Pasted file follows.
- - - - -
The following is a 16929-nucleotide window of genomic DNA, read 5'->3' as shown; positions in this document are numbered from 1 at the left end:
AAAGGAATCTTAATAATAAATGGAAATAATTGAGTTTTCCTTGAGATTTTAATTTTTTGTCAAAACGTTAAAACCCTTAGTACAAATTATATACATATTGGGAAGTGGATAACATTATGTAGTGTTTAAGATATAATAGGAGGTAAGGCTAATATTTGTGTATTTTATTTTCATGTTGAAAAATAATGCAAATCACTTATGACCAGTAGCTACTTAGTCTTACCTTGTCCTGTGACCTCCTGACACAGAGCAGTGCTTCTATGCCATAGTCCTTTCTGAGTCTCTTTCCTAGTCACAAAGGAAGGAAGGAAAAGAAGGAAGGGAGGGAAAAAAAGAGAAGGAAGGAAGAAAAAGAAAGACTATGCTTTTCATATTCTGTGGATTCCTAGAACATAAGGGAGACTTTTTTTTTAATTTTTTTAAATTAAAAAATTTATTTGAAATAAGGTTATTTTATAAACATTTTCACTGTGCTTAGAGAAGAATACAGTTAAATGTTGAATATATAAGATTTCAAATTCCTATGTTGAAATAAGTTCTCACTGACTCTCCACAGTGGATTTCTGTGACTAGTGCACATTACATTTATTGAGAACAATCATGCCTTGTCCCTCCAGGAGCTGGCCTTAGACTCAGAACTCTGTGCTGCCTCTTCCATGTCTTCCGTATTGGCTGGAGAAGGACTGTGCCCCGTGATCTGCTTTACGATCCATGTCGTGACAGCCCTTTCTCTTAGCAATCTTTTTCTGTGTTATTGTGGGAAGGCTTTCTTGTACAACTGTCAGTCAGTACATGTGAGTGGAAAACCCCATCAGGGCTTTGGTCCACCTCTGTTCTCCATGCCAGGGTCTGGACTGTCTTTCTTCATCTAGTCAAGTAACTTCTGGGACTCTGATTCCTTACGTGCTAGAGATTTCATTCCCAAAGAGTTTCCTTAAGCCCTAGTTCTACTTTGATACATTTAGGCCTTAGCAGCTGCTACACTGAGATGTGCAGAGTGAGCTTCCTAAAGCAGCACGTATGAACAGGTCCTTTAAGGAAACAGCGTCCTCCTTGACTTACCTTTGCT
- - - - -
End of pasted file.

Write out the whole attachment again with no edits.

The following is a 16929-nucleotide window of genomic DNA, read 5'->3' as shown; positions in this document are numbered from 1 at the left end:
AAAGGAATCTTAATAATAAATGGAAATAATTGAGTTTTCCTTGAGATTTTAATTTTTTGTCAAAACGTTAAAACCCTTAGTACAAATTATATACATATTGGGAAGTGGATAACATTATGTAGTGTTTAAGATATAATAGGAGGTAAGGCTAATATTTGTGTATTTTATTTTCATGTTGAAAAATAATGCAAATCACTTATGACCAGTAGCTACTTAGTCTTACCTTGTCCTGTGACCTCCTGACACAGAGCAGTGCTTCTATGCCATAGTCCTTTCTGAGTCTCTTTCCTAGTCACAAAGGAAGGAAGGAAAAGAAGGAAGGGAGGGAAAAAAAGAGAAGGAAGGAAGAAAAAGAAAGACTATGCTTTTCATATTCTGTGGATTCCTAGAACATAAGGGAGACTTTTTTTTTAATTTTTTTAAATTAAAAAATTTATTTGAAATAAGGTTATTTTATAAACATTTTCACTGTGCTTAGAGAAGAATACAGTTAAATGTTGAATATATAAGATTTCAAATTCCTATGTTGAAATAAGTTCTCACTGACTCTCCACAGTGGATTTCTGTGACTAGTGCACATTACATTTATTGAGAACAATCATGCCTTGTCCCTCCAGGAGCTGGCCTTAGACTCAGAACTCTGTGCTGCCTCTTCCATGTCTTCCGTATTGGCTGGAGAAGGACTGTGCCCCGTGATCTGCTTTACGATCCATGTCGTGACAGCCCTTTCTCTTAGCAATCTTTTTCTGTGTTATTGTGGGAAGGCTTTCTTGTACAACTGTCAGTCAGTACATGTGAGTGGAAAACCCCATCAGGGCTTTGGTCCACCTCTGTTCTCCATGCCAGGGTCTGGACTGTCTTTCTTCATCTAGTCAAGTAACTTCTGGGACTCTGATTCCTTACGTGCTAGAGATTTCATTCCCAAAGAGTTTCCTTAAGCCCTAGTTCTACTTTGATACATTTAGGCCTTAGCAGCTGCTACACTGAGATGTGCAGAGTGAGCTTCCTAAAGCAGCACGTATGAACAGGTCCTTTAAGGAAACAGCGTCCTCCTTGACTTACCTTTGCT